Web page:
The US state executes the first ever prisoner with a powerful drug fentanyl

Carey Dean Moore, sentenced to death for two murders in 1979, was the first prisoner executed in the Midwestern state in 21 years, in what was his first ever lethal injection.

The 60-year-old was pronounced dead at 10:47 (1547 GMT). The execution lasted about 20 minutes, according to Scott Frakes, director of the Nebraska Department of Prison Services.

Moore’s execution survived a last-minute legal challenge from a pharmaceutical company and protests over the new lethal injection protocol.

Small vials of fentanyl, a new drug being tested by law enforcement for lethal injections.

Small vials of fentanyl, a new drug being tested by law enforcement for lethal injections. sources: AP

It was a critical test for Nebraska, where the state legislature abolished the death penalty in 2015, only to see voters reinstate it the following year in a referendum. The state carried out the last execution in 1997 in an electric chair.

“I recognize that today’s execution impacts a lot of people on many levels,” said Frakes.

The execution was carried out with “professionalism, respect for the process and dignity for all involved,” he said.

Fentanyl killed more than 20,000 people in the United States in 2016. It is 50 times stronger than heroin and up to 100 times stronger than morphine.

Questions about the drugs used

The lethal injection consisted of the sedative diazepam to induce unconsciousness, the pain reliever fentanyl citrate, the muscle relaxant cisatracurium to stop breathing, and potassium chloride to stop the heart.

Only potash was used before in the executions.

Robert Dunham, director of the Death Penalty Information Center, said the new procedure is an indication of the problems states are having in acquiring drugs for the death penalty.

“It indicates states are looking for available drugs,” Dunham told AFP.

Pharmaceutical manufacturers and suppliers have been increasingly hostile to selling such drugs to states. Officials across the country had to rush to find the execution drugs they needed or find alternatives.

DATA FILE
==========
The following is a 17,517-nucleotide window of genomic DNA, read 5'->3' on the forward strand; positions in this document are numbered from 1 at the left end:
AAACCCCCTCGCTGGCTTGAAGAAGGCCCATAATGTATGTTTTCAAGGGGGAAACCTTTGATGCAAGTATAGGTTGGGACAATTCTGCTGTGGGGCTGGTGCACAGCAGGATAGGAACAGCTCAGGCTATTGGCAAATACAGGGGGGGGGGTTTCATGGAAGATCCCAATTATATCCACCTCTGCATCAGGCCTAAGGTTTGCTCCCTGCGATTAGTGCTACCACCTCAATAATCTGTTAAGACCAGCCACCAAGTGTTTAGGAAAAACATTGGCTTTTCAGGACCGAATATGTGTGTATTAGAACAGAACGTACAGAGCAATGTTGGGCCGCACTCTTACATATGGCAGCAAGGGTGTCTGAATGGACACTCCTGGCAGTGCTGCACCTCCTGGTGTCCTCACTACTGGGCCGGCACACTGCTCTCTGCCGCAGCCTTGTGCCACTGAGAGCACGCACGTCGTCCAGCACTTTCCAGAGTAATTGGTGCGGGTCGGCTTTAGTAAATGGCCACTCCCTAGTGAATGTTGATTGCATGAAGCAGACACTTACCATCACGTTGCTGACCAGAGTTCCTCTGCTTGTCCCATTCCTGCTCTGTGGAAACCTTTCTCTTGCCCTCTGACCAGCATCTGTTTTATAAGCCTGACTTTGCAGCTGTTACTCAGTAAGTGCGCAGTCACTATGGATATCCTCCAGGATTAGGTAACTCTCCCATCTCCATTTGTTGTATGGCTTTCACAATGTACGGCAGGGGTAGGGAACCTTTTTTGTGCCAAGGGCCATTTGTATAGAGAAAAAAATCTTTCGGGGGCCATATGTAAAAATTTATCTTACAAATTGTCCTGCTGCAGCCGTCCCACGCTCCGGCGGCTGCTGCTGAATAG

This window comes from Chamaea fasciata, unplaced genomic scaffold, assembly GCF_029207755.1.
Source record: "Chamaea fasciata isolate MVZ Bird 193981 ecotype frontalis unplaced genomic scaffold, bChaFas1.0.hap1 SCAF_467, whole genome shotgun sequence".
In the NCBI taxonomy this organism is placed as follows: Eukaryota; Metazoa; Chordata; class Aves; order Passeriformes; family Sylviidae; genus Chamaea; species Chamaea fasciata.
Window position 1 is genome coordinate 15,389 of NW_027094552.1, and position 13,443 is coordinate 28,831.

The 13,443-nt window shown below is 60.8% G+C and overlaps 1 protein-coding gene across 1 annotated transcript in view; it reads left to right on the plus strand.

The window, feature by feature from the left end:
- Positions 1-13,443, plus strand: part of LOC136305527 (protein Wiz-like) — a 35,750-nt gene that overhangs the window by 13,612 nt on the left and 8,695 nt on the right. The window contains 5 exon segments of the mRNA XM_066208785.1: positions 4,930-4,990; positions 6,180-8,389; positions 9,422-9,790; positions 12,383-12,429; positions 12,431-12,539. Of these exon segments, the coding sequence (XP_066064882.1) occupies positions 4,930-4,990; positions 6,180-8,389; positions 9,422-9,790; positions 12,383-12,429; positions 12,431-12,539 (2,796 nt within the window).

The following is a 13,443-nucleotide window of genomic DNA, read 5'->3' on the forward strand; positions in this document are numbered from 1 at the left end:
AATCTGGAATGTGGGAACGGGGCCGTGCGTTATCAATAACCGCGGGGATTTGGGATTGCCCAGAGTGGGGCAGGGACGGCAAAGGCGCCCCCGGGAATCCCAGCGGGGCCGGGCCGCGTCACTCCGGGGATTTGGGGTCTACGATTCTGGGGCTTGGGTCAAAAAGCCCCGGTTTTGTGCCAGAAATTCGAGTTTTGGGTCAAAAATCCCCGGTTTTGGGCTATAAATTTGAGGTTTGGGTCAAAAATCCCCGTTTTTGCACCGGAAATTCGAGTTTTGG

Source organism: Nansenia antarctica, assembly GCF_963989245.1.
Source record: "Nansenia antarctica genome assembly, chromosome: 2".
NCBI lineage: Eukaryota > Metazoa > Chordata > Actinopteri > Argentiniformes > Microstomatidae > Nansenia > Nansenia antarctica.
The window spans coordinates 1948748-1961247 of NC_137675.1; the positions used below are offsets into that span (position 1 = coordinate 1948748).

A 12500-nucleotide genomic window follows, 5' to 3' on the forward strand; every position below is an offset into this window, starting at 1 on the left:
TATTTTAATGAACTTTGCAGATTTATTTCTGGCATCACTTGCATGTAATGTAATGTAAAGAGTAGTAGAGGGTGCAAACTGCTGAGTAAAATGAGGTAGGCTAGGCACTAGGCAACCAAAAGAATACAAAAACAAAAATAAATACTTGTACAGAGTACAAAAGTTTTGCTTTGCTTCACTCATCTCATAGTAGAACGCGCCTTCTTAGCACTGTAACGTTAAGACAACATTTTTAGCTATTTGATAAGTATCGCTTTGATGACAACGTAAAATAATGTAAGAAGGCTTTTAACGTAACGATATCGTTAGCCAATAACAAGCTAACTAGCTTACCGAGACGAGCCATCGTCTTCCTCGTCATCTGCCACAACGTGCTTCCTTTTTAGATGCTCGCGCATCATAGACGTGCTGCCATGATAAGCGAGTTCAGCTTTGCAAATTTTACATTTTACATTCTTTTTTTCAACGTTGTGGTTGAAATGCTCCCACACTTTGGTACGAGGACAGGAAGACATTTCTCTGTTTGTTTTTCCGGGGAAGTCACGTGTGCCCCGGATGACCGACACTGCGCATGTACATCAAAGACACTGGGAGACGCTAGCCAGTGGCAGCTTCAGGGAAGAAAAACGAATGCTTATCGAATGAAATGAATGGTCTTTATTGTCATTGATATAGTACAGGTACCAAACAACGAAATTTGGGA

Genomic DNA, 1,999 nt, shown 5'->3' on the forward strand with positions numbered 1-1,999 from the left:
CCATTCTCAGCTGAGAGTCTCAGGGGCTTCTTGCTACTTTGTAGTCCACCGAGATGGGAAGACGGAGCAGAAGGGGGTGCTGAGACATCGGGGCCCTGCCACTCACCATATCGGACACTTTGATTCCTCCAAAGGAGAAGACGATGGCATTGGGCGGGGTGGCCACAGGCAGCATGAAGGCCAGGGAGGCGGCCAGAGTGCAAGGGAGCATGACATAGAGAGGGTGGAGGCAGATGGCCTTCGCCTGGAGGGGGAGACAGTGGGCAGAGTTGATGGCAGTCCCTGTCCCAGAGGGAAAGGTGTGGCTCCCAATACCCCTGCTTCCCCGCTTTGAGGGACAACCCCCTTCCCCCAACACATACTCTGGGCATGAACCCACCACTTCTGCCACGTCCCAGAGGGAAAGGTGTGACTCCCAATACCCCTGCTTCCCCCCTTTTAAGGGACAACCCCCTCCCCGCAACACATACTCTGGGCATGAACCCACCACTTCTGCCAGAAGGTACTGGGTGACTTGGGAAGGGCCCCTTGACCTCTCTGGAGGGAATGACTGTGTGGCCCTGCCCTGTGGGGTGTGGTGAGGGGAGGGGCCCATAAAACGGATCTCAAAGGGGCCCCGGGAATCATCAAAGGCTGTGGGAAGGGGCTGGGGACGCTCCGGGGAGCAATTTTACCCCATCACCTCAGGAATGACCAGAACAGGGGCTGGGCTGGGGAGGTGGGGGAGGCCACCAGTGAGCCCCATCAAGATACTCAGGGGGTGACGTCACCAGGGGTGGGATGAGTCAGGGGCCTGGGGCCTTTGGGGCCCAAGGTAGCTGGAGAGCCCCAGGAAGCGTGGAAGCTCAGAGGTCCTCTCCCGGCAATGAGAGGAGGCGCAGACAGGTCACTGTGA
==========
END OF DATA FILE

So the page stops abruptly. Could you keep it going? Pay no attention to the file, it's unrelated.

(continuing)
Dunham said Nebraska’s use of fentanyl was particularly problematic, because use of the potent opioid is tightly controlled by law and the state has not disclosed its source for the drug.

“How they got it is highly questionable,” he said.

The courts intervene

Last week, German pharmaceutical manufacturer Fresenius Kabi challenged Nebraska regarding two other drugs in the protocol, claiming the company was the likely source of the substances, and if so, Nebraska obtained them improperly.

He asked the state to disclose the source of his drugs.

But the state insisted that the drugs be legally acquired, and both a federal judge and an appeals court have sided with Nebraska.

Scott Frakes Director of the Nebraska Department of Corrections, releases a statement after Carey Dean Moore’s execution. sources: AAP

Not even the pope himself has been able to change Moore’s fate.

Two weeks ago Pope Francis changed the teaching of the Catholic Church, declaring the death penalty “inadmissible” in all cases.

Nebraska Governor Pete Ricketts, a Catholic who supported the reintroduction of the death penalty, was adamant.

“While I respect the pope’s perspective, capital punishment remains the will of the people,” Ricketts said.

‘I am guilty’

Moore had been on death row for 38 years and did not want further delays in his execution.

In 1980, while still a little over 20 years old, he was sentenced to death for the one year earlier murder of two Omaha taxi drivers five days apart.

Expressing contrition, he admitted shooting the first driver to death during a robbery committed with his brother and killing the second driver to “foolishly” prove to himself that he could commit murder on his own.

Five people will be executed. sources: AP

In his final words, Moore alluded to a written statement dated Aug.2, in which he pointed to other inmates on Nebraska’s death row claiming their innocence.

“I am guilty, they are not,” he wrote. “Why do they have to stay there one more day?”

Moore also asked his brother for forgiveness.

Moore’s execution was the sixteenth in the United States this year, according to the Death Penalty Information Center.